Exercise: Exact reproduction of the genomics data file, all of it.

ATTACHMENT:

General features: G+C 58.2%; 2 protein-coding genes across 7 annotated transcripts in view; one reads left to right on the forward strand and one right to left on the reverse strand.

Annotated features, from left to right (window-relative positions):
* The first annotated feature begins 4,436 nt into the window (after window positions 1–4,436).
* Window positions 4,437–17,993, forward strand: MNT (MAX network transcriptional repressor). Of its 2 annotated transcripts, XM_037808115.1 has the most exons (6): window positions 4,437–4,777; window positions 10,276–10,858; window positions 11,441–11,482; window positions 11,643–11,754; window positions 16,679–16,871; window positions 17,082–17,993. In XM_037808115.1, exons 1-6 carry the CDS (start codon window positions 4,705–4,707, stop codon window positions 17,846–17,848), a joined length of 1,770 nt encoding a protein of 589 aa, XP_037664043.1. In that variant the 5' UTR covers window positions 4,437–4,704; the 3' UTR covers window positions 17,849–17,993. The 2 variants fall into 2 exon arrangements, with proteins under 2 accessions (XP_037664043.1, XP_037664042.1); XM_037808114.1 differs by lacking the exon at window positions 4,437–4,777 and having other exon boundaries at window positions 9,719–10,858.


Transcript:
General features: G+C 58.2%; 2 protein-coding genes across 7 annotated transcripts in view; one reads left to right on the forward strand and one right to left on the reverse strand.

Annotated features, from left to right (window-relative positions):
* The first annotated feature begins 4,436 nt into the window (after window positions 1–4,436).
* Window positions 4,437–17,993, forward strand: MNT (MAX network transcriptional repressor). Of its 2 annotated transcripts, XM_037808115.1 has the most exons (6): window positions 4,437–4,777; window positions 10,276–10,858; window positions 11,441–11,482; window positions 11,643–11,754; window positions 16,679–16,871; window positions 17,082–17,993. In XM_037808115.1, exons 1-6 carry the CDS (start codon window positions 4,705–4,707, stop codon window positions 17,846–17,848), a joined length of 1,770 nt encoding a protein of 589 aa, XP_037664043.1. In that variant the 5' UTR covers window positions 4,437–4,704; the 3' UTR covers window positions 17,849–17,993. The 2 variants fall into 2 exon arrangements, with proteins under 2 accessions (XP_037664043.1, XP_037664042.1); XM_037808114.1 differs by lacking the exon at window positions 4,437–4,777 and having other exon boundaries at window positions 9,719–10,858.